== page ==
A group of Harvard Medical Students – who are fed up with the lack of comprehensive coursework on opioid addiction and its treatment – have elected to educate themselves. The group who identify themselves as ‘White Coats for Recovery,’ present their mission statement on their Facebook page; “We represent the changing of face of medicine, one that addresses addiction with compassionate action, not with judgment or dismissal. To take a stand against stigma and to give our patients and community members a fighting chance at recovery, we are buying and carrying naloxone, a drug that saves lives by reversing opioid overdoses.” One of the organizers who helped initiate the training sessions, John Weems, a fourth-year medical student, said: “What kind of a doctor would I be if I didn’t know how to do this?”
How positively refreshing and it gets better!
There is a large group of healthcare students, “Student Coalition on Addiction,” from Boston University, Harvard University, Tufts University, and University of Massachusetts who are advocates for residents at risk for substance use disorders, including those disadvantaged by homelessness, poverty, racism, and other systemic forces. You can view their website at www.ma-sca.org/
I can’t help but to get excited and encouraged when I see our young future physicians put into clear focus the reality that has plagued us for the last twenty-years. Perhaps it’s a generational thing, but these students get it.
Katrina Ciraldo, a recent Boston University Medical School graduate, has a personal connection to the disease. Her best friend from childhood died of a heroin overdose when she was in her first year of medical school. “She had all of these interactions with the health care system before she died. There were missed opportunities. We could do so much better.” Katrina mentioned the multiple track marks on her friend’s arms – certainly a red flag indicating addiction – that seemed to go unnoticed by medical professionals.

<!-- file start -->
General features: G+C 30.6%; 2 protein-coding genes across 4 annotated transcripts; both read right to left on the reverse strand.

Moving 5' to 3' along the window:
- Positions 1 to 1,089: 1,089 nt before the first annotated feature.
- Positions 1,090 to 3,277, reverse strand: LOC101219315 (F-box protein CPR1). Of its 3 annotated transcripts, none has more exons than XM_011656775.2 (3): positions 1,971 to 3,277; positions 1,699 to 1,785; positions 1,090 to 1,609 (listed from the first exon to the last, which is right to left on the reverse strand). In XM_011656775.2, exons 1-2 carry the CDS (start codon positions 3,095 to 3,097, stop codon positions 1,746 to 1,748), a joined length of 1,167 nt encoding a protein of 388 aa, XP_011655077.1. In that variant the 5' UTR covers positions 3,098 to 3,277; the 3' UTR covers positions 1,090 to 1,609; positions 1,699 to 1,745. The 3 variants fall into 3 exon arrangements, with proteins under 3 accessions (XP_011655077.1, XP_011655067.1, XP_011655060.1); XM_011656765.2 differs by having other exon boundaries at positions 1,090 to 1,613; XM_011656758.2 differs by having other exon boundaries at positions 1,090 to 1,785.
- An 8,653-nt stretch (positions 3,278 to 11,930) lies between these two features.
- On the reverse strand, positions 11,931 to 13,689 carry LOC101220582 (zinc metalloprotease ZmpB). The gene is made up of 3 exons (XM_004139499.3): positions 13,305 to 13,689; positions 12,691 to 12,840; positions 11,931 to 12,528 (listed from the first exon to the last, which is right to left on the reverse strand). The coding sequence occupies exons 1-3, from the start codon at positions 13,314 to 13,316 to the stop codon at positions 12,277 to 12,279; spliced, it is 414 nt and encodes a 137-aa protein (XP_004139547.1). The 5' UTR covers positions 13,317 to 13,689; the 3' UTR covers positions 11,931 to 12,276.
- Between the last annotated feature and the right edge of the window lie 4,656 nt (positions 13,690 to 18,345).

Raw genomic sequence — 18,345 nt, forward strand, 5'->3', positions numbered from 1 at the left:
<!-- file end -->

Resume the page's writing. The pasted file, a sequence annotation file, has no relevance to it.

I give a lot of credit to these students who had to rise above and challenge the norms. But I become concerned when, according to Ciraldo, “the doctors who are teaching us medicine have not gotten this education.” This just begs the question what is being taught about addiction and its treatment at our finest universities? If the professors lack the education, than who is teaching our best and brightest? If schools like Boston University and Harvard lack comprehensive coursework on addiction and its treatment, who is teaching it?
Rolvix Patterson, a student at Tufts University School of Medicine, stated that “At the beginning of every lecture that we have when we have a guest lecturer, they always have a slide that says, ‘These are my conflicts of interest.’” Believe it or not this is an improvement. In the past pharmaceutical representatives often made presentations to med students without identifying their business ties to the industry.
While in med school at the University of Toronto in 2004, Doctor Navindra Persaud attended a week-long course on how to treat patients suffering from chronic pain. He felt as though something was missing from the presentation. In his estimation the negative effects of opioids such as deaths, overdoses, and addiction were strongly downplayed while ‘positive’ research that supported prescribing opioids for chronic pain was played up. He stated that he and his peers left the lecture with an “incomplete and partially inaccurate” picture of how to treat patients. It was later found out that the lecturer had been previously paid to speak about pain management on behalf of Purdue Pharma LP, the makers of OxyContin.
Just how much influence does the Pharmaceutical Industry have on our future healthcare professionals has been the source of great controversy and a heated debate going on for quite some time. As early as 1961, Dr. Charles May, editor of the AMA journal Pediatrics and serving on the AMA Council on Drugs, wrote in his article Selling Drugs by Educating Physicians” that the “independence of physicians is … threatened by … drug manufacturers … [that] promote their products by assuming an aggressive role in the education of doctors.”
In the April 2016 issue of in-Training Magazine – the agora of